Some San Juan beaches can get crowded, especially during summer and holiday weekends, but for most of the week, they are deliciously roomy. It's rare to find yourself alone on a beach in San Juan, but if you do, be careful. Petty crime is a reality you need to keep in mind. The city beaches are actually very safe, friendly and well protected places. They are also surprisingly pretty; Ocean Park and Pine Grove are among the most charming beaches in all of Puerto Rico, for example.

All beaches on Puerto Rico, even those fronting the top hotels, are open to the public. Public bathing beaches, with lifeguards and facilities, are called balnearios  and charge for parking and for use of lockers and showers. Beach hours in general are 9am to 5pm in winter, to 6pm off-season. Most balnearios  are operated by the Puerto Rico National Parks Company, with others operated by island municipalities. For all balnearios, entrance is free but the parking carries a fee. So even when the beaches are closed, you can still enjoy them. There just won't be facilities open, lifeguards, or, in some cases, available parking.

There are two public beaches in the San Juan area with lifeguards, bathing and changing rooms, and showers. El Escambrón public beach (Ave. Muñoz Rivera, Pda. 8 -- that is, parada, or stop 8 -- Puerta de Tierra; tel. 787/721-6133; Wed-Sun and holidays 8:30am-5pm; parking $3.20) is right next to the Caribe Hilton and surrounded by two sprawling parks. There's a great swimming beach protected by reefs and rock formations jutting out of the water. The famed El 8 surf spot is just to the west, however. There's good snorkeling around the rocks with lots of fish. There's a snack bar and a full-scale restaurant located here. The other public beach is Isla Verde public beach (Av. Los Gobernadores, Carolina; tel. 787/791-8084; Tues-Sun 8:30am-5pm; parking $4), a huge expanse of white sand and tranquil waters between Isla Verde and Piñones. There are lifeguards; changing rooms, bathrooms and showers; and picnic areas and barbecue grills, as well as an on-site restaurant.

Famous with beach buffs since the 1920s, Condado Beach put San Juan on the map as a tourist resort. Backed up against high-rise hotels, it seems more like Miami Beach than any other beach in the Caribbean. All sorts of watersports can be booked at the activities desk of the hotels. A small beach near the Condado Plaza hotel is the only one with lifeguards, which are on duty from 8:30am to 5pm. There are also outdoor showers. The beaches in the rest of the Condado are much nicer, but because there are no lifeguards and the surf can get rough, particularly by the San Juan Marriott, swimmers should exercise caution. There are powerful rip tides here that have been responsible for past drownings. There are no public toilets here. People-watching is a favorite sport along these golden strands, which stretch from the Ventana del Mar park to beyond the Marriott. The best stretch of beach in the Condado runs from the Ashford Presbyterian hospital to Ocean Park. The area behind the Atlantic Beach Hotel is popular with the gay crowd; the beach farther along, with Marriott guests and surfers, is also pretty but has extremely rough waters at times.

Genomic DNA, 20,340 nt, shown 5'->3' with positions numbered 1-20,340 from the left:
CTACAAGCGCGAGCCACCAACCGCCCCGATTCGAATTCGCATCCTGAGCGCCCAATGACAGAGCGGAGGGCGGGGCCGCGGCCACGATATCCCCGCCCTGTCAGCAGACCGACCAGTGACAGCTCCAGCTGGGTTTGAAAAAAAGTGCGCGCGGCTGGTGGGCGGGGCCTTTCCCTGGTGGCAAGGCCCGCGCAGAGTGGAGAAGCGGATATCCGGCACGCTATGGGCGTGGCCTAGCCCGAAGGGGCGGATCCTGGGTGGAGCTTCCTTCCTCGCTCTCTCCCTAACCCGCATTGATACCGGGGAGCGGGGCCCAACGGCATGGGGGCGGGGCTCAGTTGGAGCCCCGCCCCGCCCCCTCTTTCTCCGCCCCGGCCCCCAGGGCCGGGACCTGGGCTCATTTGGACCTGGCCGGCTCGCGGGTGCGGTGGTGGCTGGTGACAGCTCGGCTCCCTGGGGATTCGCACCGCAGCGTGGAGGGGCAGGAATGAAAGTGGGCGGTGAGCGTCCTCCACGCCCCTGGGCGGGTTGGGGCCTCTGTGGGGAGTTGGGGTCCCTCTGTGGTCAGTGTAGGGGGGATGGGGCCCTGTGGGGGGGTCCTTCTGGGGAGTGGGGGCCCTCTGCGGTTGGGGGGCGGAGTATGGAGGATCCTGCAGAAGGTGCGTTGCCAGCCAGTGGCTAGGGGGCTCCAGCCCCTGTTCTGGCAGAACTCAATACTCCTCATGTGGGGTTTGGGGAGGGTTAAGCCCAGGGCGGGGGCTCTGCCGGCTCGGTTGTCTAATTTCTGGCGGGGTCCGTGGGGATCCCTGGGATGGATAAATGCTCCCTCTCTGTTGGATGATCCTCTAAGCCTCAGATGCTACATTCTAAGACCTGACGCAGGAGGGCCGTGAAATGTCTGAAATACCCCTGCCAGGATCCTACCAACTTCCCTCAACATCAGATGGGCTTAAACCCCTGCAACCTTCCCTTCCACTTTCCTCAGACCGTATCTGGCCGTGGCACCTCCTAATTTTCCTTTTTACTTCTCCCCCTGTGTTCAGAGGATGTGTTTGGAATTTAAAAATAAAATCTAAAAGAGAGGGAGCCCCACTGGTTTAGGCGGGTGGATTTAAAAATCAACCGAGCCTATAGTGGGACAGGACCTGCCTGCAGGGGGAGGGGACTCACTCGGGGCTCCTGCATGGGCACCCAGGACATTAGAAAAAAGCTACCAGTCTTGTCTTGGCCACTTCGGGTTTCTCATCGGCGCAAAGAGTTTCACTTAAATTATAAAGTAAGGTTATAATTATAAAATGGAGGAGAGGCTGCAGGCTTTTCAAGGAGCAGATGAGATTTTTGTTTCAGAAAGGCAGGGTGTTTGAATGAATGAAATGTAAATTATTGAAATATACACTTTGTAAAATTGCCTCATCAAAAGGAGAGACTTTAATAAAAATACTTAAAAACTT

One of the most attractive beaches in the Greater San Juan area is Ocean Park Beach, a mile (1.6km) of fine, gold sand in a neighborhood east of Condado. This beach attracts young people, travelers looking for a guesthouse rather than the large hotel experience, and those looking for a big gay crowd. The beach runs from Parque del Indio in Condado all the way to the Barbosa Park in the area known as El Ultimo Trolley and offers paddle tennis, kite-boarding, and beach volleyball. You can grab lunch and refreshments from several area guesthouses, and vendors walk up and down the beach, selling cold beer, water and soft drinks, and even snacks such as fried seafood turnovers. Farther east, there's no real beach at Punta Las Marías, but it's one of the favorite launch points for windsurfers.

Isla Verde Beach is the longest and widest in San Juan. It is ideal for swimming, and it, too, is lined with high-rise resorts a la Miami Beach. Many luxury condos are on this beachfront. Isla Verde is good for watersports, including parasailing and snorkeling, because of its calm, clear waters, and many kiosks will rent you equipment, especially by the El San Juan. There are also cafes and restaurants at hotels and more reasonably priced individual restaurants nearby.

Isla Verde Beach extends from the end of Ocean Park to the beginning of a section called Boca Cangrejos. The most popular beach is probably behind the Hotel El San Juan and the Intercontinental San Juan hotels. But Pine Grove beach, behind the Ritz-Carlton, is a great swimming beach and very popular as well, particularly with surfers and sailors.

Note: This information was accurate when it was published, but can change without notice. Please be sure to confirm all rates and details directly with the companies in question before planning your trip.